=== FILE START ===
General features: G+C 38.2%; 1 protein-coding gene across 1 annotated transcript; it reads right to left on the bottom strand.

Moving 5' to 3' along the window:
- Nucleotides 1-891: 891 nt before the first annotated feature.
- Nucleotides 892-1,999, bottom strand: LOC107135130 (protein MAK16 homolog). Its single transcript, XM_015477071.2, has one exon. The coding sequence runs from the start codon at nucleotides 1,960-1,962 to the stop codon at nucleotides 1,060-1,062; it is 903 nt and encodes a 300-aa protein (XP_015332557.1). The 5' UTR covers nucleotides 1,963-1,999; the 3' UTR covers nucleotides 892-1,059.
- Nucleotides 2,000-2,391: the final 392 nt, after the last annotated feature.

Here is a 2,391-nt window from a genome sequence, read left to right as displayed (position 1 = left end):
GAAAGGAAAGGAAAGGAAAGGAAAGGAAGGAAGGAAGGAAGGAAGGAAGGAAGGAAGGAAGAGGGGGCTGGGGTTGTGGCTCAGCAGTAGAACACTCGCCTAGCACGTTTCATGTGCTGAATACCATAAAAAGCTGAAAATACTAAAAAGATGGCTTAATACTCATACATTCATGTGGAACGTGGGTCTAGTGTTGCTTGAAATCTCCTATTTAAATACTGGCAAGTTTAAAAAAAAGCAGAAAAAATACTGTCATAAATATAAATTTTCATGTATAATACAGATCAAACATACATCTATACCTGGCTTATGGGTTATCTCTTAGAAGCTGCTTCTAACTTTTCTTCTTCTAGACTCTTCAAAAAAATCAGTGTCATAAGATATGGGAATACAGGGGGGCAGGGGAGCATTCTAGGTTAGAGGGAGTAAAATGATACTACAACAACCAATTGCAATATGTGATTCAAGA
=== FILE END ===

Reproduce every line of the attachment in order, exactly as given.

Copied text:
General features: G+C 38.2%; 1 protein-coding gene across 1 annotated transcript; it reads right to left on the bottom strand.

Moving 5' to 3' along the window:
- Nucleotides 1-891: 891 nt before the first annotated feature.
- Nucleotides 892-1,999, bottom strand: LOC107135130 (protein MAK16 homolog). Its single transcript, XM_015477071.2, has one exon. The coding sequence runs from the start codon at nucleotides 1,960-1,962 to the stop codon at nucleotides 1,060-1,062; it is 903 nt and encodes a 300-aa protein (XP_015332557.1). The 5' UTR covers nucleotides 1,963-1,999; the 3' UTR covers nucleotides 892-1,059.
- Nucleotides 2,000-2,391: the final 392 nt, after the last annotated feature.

Here is a 2,391-nt window from a genome sequence, read left to right as displayed (position 1 = left end):
GAAAGGAAAGGAAAGGAAAGGAAAGGAAGGAAGGAAGGAAGGAAGGAAGGAAGGAAGGAAGAGGGGGCTGGGGTTGTGGCTCAGCAGTAGAACACTCGCCTAGCACGTTTCATGTGCTGAATACCATAAAAAGCTGAAAATACTAAAAAGATGGCTTAATACTCATACATTCATGTGGAACGTGGGTCTAGTGTTGCTTGAAATCTCCTATTTAAATACTGGCAAGTTTAAAAAAAAGCAGAAAAAATACTGTCATAAATATAAATTTTCATGTATAATACAGATCAAACATACATCTATACCTGGCTTATGGGTTATCTCTTAGAAGCTGCTTCTAACTTTTCTTCTTCTAGACTCTTCAAAAAAATCAGTGTCATAAGATATGGGAATACAGGGGGGCAGGGGAGCATTCTAGGTTAGAGGGAGTAAAATGATACTACAACAACCAATTGCAATATGTGATTCAAGA